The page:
Washington, Dec 15 (efe-epa).- Senate Majority Leader Mitch McConnell, the second-most-powerful Republican in the United States, offered congratulations Tuesday to Democrat Joe Biden for his victory in the Nov. 3 election.
“The Electoral College has spoken. So today I want to congratulate President-elect Joe Biden,” the Kentucky lawmaker said in a speech on the Senate floor a day after the Democratic challenger’s triumph over Republican Donald Trump became official.
Though the election was called for the Democrat on Nov. 7, McConnell, like most of his fellow Republicans in both houses of Congress, had declined to acknowledge Biden as president-elect amid Trump’s baseless allegations of massive fraud.
“The president-elect is no stranger to the Senate. He’s devoted himself to public service for many years,” McConnell said, alluding to the more than three decades Biden spent as a senator before serving as vice president under Barack Obama.
The majority leader likewise extended best wishes to Biden’s running mate, Sen. Kamala Harris.
“I also want to congratulate the vice president-elect, our colleague from California, Sen. Harris. Beyond our differences, all Americans can take pride that our nation has a female vice president-elect for the first time,” McConnell said.
While unwilling until now to recognize Biden as president-elect, the 78-year-old Kentuckian said more than once in the weeks following the election that institutions would function normally to ensure an orderly transition on Jan. 20, the date of the presidential nomination.
Even as he congratulated Biden and Harris, the Senate majority leader lavished praise on the outgoing president.
“The outsider who swore he would shake up Washington and lead our country to new accomplishments, both at home and abroad proceeded to do exactly that. President Trump and Vice President Mike Pence deserve our thanks and our gratitude for their tireless work and their essential roles in all these victories and in many more,” he said.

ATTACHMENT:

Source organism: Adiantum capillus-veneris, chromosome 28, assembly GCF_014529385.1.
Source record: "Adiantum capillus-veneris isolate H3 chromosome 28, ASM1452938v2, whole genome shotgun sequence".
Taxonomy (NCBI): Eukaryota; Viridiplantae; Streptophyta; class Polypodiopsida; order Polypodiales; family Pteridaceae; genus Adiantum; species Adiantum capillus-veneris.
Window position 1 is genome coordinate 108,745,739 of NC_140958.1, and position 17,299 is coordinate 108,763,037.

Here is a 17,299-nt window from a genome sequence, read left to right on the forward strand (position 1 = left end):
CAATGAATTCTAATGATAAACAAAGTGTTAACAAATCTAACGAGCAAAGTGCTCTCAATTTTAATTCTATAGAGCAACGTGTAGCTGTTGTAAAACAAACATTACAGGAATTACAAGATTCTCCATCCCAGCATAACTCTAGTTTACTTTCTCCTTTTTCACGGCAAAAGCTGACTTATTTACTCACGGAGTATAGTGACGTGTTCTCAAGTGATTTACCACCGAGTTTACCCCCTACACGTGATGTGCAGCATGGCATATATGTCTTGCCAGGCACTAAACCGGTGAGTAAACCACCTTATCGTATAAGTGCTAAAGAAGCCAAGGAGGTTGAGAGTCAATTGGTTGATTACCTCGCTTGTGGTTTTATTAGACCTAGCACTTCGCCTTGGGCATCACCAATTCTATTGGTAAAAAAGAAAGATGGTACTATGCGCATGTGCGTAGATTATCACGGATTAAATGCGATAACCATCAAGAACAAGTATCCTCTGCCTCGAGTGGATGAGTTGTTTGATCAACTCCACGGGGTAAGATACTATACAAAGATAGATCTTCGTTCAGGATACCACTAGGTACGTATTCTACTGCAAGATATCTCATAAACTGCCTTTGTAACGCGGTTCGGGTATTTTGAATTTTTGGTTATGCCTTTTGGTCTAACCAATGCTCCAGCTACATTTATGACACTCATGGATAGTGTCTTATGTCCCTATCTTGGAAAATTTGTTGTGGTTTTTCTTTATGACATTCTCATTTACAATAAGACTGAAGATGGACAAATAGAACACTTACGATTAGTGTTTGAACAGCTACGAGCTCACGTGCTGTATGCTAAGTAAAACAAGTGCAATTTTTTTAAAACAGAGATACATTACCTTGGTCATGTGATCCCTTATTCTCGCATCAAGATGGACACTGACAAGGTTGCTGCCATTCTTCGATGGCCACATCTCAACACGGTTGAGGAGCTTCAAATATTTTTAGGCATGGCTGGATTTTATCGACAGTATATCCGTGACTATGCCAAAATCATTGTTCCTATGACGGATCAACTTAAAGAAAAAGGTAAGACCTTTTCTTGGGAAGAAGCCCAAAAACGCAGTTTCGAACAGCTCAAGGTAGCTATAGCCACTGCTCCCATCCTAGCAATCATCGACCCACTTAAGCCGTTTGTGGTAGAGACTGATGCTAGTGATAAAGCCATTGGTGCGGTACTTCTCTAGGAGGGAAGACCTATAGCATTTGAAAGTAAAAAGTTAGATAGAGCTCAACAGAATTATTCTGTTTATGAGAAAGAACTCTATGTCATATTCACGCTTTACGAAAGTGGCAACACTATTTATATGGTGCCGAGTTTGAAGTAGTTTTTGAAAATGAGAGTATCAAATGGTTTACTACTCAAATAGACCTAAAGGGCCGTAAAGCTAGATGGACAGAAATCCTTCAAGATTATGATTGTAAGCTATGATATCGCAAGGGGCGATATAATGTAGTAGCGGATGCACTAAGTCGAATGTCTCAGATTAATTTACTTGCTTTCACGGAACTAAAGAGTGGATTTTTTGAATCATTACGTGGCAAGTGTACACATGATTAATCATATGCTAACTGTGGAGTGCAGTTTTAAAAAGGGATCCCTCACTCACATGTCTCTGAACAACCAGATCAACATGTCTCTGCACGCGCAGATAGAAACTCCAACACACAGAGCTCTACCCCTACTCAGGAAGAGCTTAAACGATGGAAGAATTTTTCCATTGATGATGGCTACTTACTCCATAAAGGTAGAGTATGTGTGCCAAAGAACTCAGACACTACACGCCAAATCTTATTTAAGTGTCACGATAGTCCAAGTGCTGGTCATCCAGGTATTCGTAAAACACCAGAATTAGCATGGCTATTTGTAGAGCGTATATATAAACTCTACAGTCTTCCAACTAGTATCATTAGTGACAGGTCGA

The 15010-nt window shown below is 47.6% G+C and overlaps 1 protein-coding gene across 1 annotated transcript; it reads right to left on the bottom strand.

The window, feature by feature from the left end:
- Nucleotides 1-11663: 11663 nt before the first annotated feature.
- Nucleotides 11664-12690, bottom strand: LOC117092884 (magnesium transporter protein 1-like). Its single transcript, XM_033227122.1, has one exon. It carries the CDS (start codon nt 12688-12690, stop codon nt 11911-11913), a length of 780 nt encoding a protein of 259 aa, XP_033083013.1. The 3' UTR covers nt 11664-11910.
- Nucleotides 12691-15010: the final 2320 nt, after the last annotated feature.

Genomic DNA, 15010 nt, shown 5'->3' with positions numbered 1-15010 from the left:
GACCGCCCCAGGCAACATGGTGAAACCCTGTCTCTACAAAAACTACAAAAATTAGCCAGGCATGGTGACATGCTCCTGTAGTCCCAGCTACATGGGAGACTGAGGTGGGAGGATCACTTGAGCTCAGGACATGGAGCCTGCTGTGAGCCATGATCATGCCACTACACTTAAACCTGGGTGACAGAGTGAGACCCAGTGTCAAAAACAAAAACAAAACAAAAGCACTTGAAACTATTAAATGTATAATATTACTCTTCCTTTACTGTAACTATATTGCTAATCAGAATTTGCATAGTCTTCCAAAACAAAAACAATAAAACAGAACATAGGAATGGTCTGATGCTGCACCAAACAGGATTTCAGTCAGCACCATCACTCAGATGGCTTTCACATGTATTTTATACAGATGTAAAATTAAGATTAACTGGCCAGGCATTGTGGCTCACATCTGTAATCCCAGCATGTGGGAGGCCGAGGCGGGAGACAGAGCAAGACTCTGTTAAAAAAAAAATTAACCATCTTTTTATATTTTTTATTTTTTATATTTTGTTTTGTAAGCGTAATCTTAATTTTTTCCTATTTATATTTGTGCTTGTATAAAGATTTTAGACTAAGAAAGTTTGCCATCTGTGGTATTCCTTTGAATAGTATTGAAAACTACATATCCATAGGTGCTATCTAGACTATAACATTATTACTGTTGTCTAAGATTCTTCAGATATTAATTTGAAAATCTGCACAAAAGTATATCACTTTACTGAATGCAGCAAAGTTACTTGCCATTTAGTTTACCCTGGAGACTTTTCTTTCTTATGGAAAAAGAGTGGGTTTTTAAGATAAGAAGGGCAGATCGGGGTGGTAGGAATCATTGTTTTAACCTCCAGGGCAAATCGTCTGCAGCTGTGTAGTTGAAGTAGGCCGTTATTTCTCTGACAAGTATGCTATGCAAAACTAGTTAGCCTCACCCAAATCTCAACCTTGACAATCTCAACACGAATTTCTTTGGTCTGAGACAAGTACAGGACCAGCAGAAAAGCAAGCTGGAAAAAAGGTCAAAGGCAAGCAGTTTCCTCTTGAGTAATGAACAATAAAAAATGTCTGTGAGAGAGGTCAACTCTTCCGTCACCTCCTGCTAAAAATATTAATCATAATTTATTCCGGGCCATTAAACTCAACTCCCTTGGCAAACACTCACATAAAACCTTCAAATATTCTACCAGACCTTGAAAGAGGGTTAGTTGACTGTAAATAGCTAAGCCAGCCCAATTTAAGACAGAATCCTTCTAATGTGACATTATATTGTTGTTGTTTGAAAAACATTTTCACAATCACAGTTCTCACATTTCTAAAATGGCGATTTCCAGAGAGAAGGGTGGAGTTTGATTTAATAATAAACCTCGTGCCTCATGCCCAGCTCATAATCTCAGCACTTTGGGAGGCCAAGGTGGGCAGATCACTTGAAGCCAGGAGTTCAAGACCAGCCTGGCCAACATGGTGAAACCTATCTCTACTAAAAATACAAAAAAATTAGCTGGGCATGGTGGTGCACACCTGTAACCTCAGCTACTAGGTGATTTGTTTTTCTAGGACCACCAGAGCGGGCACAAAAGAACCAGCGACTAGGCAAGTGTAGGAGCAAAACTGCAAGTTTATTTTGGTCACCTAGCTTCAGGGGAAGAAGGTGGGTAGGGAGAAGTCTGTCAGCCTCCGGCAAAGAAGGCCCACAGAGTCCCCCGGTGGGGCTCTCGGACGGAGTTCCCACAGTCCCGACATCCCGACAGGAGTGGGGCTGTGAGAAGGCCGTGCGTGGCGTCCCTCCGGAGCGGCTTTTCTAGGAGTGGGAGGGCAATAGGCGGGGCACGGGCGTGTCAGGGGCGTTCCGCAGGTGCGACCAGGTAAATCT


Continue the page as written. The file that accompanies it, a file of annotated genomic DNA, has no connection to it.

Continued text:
McConnell’s remarks on the Senate floor came just hours after Russia’s Vladimir Putin and Mexican President Andres Manuel Lopez Obrador congratulated Biden.
Putin, according to the Kremlin, sent Biden a telegram wishing “every success to the president-elect.” Accused of having meddled on Trump’s behalf four years ago, the Russian government indicated that it would have nothing to say about the 2020 election before the result was official.
Lopez Obrador told reporters that once the Electoral College voted, he wrote to Biden as “president-elect of the United States of America.”
AMLO, as he is known, was criticized for delaying recognition of Biden’s victory, yet given the history of Trump’s threat to levy tariffs on Mexican imports if Mexico did not act to block the flow of migrants from Central America, not provoking the ire of the current occupant of the White House could be seen as prudent.
Despite the vote in the Electoral College, Trump persisted Tuesday in claiming that he was cheated.
“Tremendous evidence pouring in on voter fraud. There has never been anything like this in our Country!,” he said on Twitter.
Last Friday, the US Supreme Court refused to hear a lawsuit brought by the Republican attorney general of Texas seeking to overturn the election result.
With the failure of that and various other judicial challenges filed by lawyers for the president, the focus of die-hard Trump supporters has shifted to the Jan. 6 session of Congress to certify the Electoral College vote.
Some Republican members of the House of Representatives say they plan to challenge the certification.
But to be considered, a challenge must be endorsed by at least one member of each chamber, and a number of Republican senators have already expressed opposition to such an effort.
Moreover, rejecting a state’s electoral votes requires approval from both chambers, a seemingly insurmountable hurdle in light of Democrats’ control of the House. EFE llb/dr